The U.S. Securities and Exchange Commission’s staff is poised to recommend a pilot program to test whether larger trading increments promote more active trading of small stocks.

A pilot program would increase the ‘‘tick size,’’ or minimum increment for quoting shares, for smaller public companies. A 2012 law, the Jumpstart Our Business Startups Act, required the SEC to examine the impact that penny increments had on the liquidity of shares issued by small- and medium-size companies.

“There seems to be a lot of support for a pilot program and we think that makes sense,” John Ramsay, the SEC’s acting director of trading and markets, said in an interview. “We’re still working through the details of how it should be structured.”

In theory, wider tick sizes would increase the spread between bid and offer prices, boosting profits for market makers. Higher profits may revive interest in funding analyst research on small stocks, generating greater interest in the stocks, supporters of the idea say.

Proponents say widening minimum tick sizes would help boost the number of small companies going public, while skeptics complain it will cause people to pay more when they trade.

James J. Angel, a finance professor at Georgetown University, said a well-designed pilot program should last at least five years in order to provide meaningful data about the impact of varying tick sizes. Companies should be allowed to pick their own tick size because they have “the incentive to get it right,” Angel said.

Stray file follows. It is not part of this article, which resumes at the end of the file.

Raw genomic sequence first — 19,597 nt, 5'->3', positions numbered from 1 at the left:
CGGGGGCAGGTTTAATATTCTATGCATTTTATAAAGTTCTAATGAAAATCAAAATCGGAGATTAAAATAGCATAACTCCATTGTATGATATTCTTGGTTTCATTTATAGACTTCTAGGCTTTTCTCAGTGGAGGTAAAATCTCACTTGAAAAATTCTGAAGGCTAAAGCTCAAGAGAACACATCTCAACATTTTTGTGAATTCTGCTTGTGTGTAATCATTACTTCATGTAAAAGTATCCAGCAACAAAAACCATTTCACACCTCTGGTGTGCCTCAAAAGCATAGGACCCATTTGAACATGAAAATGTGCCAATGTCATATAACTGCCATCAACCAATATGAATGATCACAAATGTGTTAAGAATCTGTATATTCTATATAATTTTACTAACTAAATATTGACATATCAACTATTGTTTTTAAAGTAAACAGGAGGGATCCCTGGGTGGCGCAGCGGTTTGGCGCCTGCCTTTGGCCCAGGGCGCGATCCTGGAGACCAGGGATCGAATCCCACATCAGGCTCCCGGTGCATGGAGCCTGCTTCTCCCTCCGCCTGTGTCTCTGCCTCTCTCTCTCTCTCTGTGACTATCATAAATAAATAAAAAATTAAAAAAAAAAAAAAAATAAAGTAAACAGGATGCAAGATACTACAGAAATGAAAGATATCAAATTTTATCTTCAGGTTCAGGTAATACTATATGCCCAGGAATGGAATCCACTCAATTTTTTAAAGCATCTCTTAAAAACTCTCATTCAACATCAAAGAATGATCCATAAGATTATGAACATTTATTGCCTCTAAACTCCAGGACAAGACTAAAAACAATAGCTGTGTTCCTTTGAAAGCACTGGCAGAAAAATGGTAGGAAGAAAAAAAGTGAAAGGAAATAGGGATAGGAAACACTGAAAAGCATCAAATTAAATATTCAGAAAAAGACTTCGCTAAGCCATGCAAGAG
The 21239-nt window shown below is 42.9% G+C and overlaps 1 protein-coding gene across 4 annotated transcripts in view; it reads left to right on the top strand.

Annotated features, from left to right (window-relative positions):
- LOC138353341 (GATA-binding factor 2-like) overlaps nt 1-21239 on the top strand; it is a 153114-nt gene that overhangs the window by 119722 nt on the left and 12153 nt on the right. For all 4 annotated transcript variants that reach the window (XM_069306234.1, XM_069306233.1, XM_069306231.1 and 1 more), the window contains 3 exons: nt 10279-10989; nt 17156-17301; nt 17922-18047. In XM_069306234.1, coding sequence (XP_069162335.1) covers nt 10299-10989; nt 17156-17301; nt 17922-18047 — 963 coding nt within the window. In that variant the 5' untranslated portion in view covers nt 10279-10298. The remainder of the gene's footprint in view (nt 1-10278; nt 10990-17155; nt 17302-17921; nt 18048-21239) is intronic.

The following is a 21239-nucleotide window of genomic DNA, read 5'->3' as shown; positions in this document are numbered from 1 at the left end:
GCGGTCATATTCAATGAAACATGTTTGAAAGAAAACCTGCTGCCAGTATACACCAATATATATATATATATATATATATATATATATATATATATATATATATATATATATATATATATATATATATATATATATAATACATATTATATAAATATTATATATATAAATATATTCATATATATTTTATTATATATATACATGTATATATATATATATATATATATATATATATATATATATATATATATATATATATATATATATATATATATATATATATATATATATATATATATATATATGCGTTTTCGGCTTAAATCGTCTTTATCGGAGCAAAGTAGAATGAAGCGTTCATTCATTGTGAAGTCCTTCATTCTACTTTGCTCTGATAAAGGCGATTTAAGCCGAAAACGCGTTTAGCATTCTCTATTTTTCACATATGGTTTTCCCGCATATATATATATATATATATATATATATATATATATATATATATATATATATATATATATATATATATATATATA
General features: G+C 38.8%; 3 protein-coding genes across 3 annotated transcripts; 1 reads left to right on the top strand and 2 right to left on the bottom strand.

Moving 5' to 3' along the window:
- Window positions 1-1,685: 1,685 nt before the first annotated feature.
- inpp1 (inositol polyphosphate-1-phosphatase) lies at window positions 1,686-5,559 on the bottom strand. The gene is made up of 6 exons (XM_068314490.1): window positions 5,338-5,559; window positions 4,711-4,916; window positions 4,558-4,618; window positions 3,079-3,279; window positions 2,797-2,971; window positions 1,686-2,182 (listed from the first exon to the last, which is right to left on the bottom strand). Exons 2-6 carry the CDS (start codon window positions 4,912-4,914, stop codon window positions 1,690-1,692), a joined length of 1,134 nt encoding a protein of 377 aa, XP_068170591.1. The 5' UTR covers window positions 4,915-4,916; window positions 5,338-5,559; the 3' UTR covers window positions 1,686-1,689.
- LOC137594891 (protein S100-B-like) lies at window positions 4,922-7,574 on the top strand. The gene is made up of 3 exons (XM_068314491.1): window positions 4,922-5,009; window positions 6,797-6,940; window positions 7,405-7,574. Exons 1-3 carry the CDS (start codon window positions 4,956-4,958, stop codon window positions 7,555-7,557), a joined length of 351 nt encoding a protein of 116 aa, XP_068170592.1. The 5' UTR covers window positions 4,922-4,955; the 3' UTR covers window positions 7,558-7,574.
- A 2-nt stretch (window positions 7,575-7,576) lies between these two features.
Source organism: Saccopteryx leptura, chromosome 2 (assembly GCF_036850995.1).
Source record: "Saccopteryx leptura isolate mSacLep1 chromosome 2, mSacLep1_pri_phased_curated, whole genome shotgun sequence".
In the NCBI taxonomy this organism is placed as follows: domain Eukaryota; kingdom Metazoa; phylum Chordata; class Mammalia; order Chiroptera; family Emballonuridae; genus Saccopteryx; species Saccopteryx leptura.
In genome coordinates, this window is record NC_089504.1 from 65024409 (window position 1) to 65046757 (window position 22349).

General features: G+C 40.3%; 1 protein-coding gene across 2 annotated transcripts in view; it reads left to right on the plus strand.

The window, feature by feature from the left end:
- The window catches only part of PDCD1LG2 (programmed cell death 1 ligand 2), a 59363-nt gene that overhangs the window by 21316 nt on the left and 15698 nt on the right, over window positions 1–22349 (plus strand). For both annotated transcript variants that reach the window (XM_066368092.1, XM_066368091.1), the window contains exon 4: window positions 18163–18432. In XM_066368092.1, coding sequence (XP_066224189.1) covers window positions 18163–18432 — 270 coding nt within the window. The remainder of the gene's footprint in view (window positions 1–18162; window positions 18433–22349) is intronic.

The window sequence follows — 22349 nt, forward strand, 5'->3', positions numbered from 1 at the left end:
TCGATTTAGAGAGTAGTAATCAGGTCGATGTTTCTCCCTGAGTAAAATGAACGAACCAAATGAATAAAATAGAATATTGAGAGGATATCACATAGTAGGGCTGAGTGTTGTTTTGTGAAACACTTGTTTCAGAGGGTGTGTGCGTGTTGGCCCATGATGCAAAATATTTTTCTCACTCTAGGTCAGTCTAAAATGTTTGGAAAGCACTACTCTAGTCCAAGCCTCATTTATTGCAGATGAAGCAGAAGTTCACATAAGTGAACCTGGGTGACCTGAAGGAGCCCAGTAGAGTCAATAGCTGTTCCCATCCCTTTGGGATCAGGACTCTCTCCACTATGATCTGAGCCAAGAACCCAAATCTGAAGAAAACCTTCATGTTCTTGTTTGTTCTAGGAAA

“It will take a long time to see the longer-term impact on analyst coverage, visibility in the media, and on valuation,” said Angel, who has published research papers on optimal tick size.

R. Cromwell Coulson, chief executive officer of OTC Markets Group Inc., said the pilot should also require market makers to show a minimum quote size to ensure the depth and liquidity of the market improves. The Financial Industry Regulatory Authority, the brokerage industry’s self-regulator, began a similar a pilot last year for over-the-counter equities. The program increased the minimum number of shares that must be bid or offered depending on the security’s price. A security offered for 51 cents, for instance, would require a minimum quote size of 1,000 shares.

“It would be great for the investor experience because they would see more liquidity on their screens and there would be a higher willingness to trade,” Coulson said in a phone interview.

U.S. exchanges began quoting stocks in pennies in 2001, after over 200 years pricing equities in fractions. The move to penny increments benefited professional traders willing to pay a penny more to jump in front of a competing bid, Angel said.